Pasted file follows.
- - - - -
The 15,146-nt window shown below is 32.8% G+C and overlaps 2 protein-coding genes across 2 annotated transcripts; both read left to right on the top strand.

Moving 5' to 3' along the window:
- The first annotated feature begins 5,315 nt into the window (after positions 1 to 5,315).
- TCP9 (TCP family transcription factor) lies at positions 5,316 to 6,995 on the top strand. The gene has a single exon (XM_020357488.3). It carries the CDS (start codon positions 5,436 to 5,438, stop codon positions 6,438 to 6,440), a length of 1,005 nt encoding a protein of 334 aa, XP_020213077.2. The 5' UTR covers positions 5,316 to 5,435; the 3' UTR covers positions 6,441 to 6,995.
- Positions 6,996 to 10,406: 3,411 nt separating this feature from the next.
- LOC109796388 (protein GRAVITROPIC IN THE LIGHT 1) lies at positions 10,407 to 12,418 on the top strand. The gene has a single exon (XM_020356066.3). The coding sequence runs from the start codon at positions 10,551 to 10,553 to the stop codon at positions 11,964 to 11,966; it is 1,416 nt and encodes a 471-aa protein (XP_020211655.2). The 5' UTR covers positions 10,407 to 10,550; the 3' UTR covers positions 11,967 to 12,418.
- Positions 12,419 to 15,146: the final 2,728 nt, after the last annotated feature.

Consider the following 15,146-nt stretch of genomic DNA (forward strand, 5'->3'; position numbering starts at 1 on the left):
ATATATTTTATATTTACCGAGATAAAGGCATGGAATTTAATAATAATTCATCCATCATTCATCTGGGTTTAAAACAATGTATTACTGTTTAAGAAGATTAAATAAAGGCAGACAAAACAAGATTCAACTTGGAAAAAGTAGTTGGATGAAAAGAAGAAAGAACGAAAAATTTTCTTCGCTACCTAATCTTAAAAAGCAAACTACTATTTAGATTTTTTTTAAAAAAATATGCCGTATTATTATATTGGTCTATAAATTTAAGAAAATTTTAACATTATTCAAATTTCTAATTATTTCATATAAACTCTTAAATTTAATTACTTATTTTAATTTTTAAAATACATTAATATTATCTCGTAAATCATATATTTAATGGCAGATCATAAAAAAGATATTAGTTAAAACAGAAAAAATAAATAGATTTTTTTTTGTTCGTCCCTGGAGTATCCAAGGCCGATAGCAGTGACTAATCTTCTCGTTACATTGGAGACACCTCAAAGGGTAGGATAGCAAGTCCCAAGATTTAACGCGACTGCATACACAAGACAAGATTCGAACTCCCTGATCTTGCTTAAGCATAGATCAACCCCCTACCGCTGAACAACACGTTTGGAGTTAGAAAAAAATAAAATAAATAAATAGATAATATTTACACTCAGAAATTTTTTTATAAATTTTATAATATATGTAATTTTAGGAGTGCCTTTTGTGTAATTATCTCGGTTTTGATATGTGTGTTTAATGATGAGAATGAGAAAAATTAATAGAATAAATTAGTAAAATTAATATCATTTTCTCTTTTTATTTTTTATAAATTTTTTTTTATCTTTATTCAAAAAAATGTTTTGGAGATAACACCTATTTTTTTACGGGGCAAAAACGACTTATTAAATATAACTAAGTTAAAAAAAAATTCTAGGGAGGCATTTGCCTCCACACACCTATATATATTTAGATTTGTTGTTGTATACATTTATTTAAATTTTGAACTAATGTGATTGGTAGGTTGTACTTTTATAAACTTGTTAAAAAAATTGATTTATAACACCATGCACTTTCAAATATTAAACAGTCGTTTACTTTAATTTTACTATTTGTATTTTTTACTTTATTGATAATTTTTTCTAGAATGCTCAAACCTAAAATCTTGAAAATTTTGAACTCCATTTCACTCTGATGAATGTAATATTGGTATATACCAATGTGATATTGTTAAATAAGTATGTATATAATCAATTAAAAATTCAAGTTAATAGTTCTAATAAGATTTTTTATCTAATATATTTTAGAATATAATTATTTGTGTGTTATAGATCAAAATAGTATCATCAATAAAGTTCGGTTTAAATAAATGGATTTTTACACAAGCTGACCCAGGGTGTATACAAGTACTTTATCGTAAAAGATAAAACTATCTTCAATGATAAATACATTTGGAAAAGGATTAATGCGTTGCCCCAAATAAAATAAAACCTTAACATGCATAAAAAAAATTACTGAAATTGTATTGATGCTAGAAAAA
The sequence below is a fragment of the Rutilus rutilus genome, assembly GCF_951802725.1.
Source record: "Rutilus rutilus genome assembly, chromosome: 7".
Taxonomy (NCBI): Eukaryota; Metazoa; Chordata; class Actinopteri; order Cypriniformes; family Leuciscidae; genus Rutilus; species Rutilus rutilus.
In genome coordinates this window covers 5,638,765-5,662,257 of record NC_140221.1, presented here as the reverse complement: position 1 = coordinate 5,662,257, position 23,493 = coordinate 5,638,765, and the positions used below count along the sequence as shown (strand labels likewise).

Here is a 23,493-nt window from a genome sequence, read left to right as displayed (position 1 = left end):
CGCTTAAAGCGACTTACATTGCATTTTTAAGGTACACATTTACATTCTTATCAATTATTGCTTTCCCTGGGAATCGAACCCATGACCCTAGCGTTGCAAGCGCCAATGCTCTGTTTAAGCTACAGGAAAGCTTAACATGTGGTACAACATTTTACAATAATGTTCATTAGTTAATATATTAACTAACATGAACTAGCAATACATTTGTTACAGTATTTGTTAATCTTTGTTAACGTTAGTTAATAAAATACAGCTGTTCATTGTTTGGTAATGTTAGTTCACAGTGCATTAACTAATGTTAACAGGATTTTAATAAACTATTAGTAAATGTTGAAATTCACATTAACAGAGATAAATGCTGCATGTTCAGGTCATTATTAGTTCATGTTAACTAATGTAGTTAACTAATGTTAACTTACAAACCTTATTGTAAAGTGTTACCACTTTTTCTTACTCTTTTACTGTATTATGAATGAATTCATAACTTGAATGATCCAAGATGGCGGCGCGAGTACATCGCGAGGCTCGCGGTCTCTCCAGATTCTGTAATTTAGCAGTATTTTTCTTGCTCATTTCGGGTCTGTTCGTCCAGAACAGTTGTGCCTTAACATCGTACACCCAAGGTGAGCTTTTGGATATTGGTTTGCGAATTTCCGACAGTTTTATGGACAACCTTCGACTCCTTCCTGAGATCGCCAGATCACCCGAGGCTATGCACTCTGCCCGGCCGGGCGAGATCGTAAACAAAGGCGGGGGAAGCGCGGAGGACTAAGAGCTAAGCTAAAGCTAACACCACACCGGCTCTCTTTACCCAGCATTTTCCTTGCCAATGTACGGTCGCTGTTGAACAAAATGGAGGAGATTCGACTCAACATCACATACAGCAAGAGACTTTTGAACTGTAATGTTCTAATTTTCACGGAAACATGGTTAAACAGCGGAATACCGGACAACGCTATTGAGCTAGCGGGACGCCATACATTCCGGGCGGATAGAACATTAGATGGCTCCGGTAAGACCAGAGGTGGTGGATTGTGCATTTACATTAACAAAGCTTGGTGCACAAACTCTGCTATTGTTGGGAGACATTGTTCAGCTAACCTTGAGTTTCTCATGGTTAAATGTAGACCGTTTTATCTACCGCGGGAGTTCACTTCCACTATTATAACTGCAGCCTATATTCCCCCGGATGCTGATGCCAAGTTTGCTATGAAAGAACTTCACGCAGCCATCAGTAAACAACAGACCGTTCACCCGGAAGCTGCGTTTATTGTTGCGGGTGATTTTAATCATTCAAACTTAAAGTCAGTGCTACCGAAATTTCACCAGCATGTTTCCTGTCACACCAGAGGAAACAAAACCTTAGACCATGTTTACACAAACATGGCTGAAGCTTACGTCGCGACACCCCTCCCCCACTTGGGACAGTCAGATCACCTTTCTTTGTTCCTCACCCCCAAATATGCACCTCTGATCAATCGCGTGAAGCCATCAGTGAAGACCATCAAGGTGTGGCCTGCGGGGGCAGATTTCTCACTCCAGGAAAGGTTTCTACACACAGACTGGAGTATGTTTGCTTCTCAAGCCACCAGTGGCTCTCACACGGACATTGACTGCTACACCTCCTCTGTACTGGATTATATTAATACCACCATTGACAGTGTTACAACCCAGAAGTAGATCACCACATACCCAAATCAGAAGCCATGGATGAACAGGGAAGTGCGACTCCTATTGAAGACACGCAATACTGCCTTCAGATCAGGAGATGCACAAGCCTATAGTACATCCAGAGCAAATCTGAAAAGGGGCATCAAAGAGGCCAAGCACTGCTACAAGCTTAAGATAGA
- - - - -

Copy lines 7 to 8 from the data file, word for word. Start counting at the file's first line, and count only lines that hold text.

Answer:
- Positions 12,419 to 15,146: the final 2,728 nt, after the last annotated feature.

Consider the following 15,146-nt stretch of genomic DNA (forward strand, 5'->3'; position numbering starts at 1 on the left):